I spend quite a bit of time here, mainly because of the books I’ve written and my selfish desire to talk about them at length. At this point, discussion is oriented toward the question of “place” in philosophy? Zea’s conception of origin (in both senses) is discussed with the hope that students can arrive at an understanding of what it may mean to talk about “original” philosophizing.
I get great satisfaction from teaching this unit. There is a deep sense of accomplishment when discussing philosophy in the context of Mexican culture; it has to do with being able to introduce a generation of previously unknown thinkers to students who previously could not see past the rigid and hegemonic barriers set up by the Western philosophical tradition (and by all of you!).
Advertisement: I have my students buy my books on Mexican philosophy. This is a necessary evil. The material for such courses is currently scarce, and what there is, most of the recent stuff has been done by me (and with the new book, by Robert).
Fourth movement: Of course, it is important to present all sides to the story. Mexican philosophy is not simply an affirmation; that is, Mexican philosophy does not arise simply because some Mexican philosophers asserted its existence. It comes about through a rigorous and heated dialogue between those who affirmed a certain cultural particularity and those that denied it, between those whose loyalty to phenomenology or existentialism or Marxism etc. led them to make grandiose claims and those who saw right through the fallacy, between essentialists and existentialist, between particularists and universalists. At times, these dialogues took place in the soulspace of one person, who at one moment thought through historicist lenses and the next through universalists and abstract frames (as was the case with Uranga and Villoro). To flush this out I take some time to look at Abelardo Villegas’ excellent book, La filosofia de lo mexicano (1960) which breaks everything down just right!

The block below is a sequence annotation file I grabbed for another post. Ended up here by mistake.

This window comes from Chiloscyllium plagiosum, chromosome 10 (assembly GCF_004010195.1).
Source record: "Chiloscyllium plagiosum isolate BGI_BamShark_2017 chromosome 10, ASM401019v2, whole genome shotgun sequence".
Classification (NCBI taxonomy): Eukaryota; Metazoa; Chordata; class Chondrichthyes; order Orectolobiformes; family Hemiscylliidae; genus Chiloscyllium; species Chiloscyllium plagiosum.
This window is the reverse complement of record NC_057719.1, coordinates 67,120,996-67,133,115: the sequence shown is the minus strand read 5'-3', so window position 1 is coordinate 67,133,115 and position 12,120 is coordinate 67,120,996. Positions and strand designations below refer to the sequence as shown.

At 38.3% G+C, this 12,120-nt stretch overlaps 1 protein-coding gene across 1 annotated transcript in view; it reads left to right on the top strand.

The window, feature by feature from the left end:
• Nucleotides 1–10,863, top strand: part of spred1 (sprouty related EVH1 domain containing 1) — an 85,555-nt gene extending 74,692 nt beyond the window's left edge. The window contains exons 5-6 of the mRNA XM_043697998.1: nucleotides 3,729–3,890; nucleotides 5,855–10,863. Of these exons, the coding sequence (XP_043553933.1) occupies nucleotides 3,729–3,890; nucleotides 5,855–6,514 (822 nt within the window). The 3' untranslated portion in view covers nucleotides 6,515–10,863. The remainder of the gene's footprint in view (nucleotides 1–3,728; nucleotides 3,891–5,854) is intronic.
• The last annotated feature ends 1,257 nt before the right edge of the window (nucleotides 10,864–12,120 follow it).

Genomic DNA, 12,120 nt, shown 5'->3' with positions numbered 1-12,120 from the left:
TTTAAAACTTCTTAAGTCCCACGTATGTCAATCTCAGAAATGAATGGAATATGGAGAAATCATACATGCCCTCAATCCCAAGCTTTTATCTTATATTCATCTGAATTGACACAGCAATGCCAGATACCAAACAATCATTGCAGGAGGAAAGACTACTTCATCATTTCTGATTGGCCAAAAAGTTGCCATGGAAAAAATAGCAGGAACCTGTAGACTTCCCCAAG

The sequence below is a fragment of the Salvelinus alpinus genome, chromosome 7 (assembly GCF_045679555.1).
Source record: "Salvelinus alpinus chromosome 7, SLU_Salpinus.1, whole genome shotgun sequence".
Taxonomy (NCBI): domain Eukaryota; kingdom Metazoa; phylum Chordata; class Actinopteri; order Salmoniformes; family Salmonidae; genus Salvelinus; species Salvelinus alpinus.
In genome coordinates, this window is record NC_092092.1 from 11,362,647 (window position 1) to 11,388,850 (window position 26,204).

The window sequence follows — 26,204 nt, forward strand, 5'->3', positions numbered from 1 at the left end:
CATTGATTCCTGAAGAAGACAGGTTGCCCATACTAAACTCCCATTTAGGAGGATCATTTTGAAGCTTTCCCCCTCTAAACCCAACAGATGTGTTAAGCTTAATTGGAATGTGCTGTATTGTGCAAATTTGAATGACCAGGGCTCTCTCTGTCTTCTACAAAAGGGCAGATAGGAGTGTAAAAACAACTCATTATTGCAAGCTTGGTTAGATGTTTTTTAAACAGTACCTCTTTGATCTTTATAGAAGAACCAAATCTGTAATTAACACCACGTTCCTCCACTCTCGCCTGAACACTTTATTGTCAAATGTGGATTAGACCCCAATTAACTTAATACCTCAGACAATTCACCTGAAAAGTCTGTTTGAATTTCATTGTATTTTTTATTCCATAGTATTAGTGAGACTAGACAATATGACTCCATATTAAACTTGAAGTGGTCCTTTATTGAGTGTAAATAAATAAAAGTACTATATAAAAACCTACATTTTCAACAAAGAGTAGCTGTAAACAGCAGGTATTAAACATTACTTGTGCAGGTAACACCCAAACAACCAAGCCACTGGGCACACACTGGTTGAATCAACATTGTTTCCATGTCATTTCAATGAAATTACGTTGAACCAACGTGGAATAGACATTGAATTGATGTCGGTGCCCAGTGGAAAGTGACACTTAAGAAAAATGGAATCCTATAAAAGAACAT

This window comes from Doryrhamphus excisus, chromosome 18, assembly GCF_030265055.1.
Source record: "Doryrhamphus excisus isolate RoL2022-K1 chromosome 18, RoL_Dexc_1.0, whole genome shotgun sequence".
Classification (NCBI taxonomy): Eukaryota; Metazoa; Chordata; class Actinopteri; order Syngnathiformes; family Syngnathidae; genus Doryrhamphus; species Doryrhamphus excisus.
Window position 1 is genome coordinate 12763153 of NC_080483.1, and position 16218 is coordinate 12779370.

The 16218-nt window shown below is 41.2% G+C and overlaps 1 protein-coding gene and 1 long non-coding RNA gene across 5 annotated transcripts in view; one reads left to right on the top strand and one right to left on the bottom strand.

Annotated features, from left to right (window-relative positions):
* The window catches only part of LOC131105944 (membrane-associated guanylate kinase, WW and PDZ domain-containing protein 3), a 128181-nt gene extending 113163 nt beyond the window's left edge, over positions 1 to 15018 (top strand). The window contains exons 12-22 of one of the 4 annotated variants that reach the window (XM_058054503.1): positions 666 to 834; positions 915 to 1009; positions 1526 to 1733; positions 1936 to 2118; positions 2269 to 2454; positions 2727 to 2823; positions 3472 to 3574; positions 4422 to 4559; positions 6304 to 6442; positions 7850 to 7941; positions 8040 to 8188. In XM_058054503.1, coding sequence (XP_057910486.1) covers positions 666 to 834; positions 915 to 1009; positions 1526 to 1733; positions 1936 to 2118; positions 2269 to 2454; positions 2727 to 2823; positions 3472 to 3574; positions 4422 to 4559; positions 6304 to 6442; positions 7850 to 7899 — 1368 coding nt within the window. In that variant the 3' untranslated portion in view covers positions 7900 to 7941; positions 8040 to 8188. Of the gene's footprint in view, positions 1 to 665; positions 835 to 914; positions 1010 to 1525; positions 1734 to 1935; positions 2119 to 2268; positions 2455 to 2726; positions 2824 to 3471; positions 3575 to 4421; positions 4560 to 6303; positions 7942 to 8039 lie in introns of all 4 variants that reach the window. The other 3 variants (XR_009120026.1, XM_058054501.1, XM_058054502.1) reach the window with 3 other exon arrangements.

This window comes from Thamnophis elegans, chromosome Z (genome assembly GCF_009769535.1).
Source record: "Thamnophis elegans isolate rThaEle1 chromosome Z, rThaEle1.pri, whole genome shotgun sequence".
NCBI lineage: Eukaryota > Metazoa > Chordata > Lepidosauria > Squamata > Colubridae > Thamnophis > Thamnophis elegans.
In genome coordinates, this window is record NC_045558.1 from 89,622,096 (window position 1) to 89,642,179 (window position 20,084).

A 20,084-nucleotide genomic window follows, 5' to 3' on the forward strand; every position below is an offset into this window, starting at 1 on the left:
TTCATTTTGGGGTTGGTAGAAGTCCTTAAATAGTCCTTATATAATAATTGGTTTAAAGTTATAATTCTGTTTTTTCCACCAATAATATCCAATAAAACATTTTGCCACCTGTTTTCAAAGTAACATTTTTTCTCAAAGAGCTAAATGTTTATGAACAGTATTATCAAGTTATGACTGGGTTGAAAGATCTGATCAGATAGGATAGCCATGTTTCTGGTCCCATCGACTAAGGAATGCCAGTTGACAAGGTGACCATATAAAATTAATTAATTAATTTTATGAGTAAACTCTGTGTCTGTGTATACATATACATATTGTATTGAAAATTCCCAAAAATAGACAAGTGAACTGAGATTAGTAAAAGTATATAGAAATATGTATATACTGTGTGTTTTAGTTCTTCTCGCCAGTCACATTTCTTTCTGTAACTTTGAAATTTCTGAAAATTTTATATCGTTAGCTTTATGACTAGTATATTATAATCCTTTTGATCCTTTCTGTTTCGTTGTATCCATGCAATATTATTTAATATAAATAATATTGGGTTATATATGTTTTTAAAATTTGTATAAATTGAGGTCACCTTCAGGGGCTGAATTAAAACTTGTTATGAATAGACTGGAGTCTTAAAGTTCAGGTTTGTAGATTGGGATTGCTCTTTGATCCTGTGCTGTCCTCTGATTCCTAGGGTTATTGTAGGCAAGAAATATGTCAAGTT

Predictable dialogue: someone will finally muster the courage to challenge both my ideas and his or her own reasons for taking the course.
Student: “But isn’t philosophy just philosophy? I don’t understand what makes it Mexican.”
Me: (irritated by the persistence of this fucking question) “The ‘Mexican’ in Mexican philosophy refers to its origins in a real, human, and historical existence that wants to speak its name. There is a difference in being Mexican that the philosophy will capture, and that distinguishes it from philosophy as such, which is, as we understand it even in this very moment, European and Eurocentric.”
Student: “yeah, but isn’t philosophy just philosophy?”
Me: (in hopeful anticipation that I will be able to clear all this shit up at the end): let’s come back to that…
Fifth movement: Trying to give a well-rounded account of Mexican philosophy is a difficult task. There is an entire problematic discussion which is not had regarding Aztec, Scholastic, post-Kantian philosophy, and this because I, personally, don’t count that as part of the “history” of “Mexican philosophy” as I understand it (see our “Introduction” to Mexican Philosophy in the 20th Century Essential Readings (Oxford, 2017). Then there’s the current era, of which I can only hint given time limitations. Perhaps when the study of Mexican philosophy becomes normalized in the US, will I be able to delve into the contemporary work of Guillermo Hurtado, Carlos Pereda, Carmen Rovira, and, what I can only call (but probably shouldn’t), the Pocho Renaissance in Mexican Philosophy (that’s me and Robert and Francisco and all the others currently making or trying to make contributions to this particular tradition).
Postscript: So, what do my students learn? What do they gain? Philosophy is a right and a right for everyone. The history of philosophy, if it is not challenged, stays the same, it excludes and marginalizes, so we must push hard against it and open it up, reveal its cracks or crack it open a chingasos. But what the students learn, ultimately is that there’s more to the story than what we can teach and what we do teach (and are capable or able to teach). Behind every Emilio Uragna stand a dozen philosophers (men, women, indigenous thinkers, etc.) that I, as one person, cannot and will not get to in this lifetime. Anyway, I think that’s what happens when I teach Mexican philosophy here, in the US.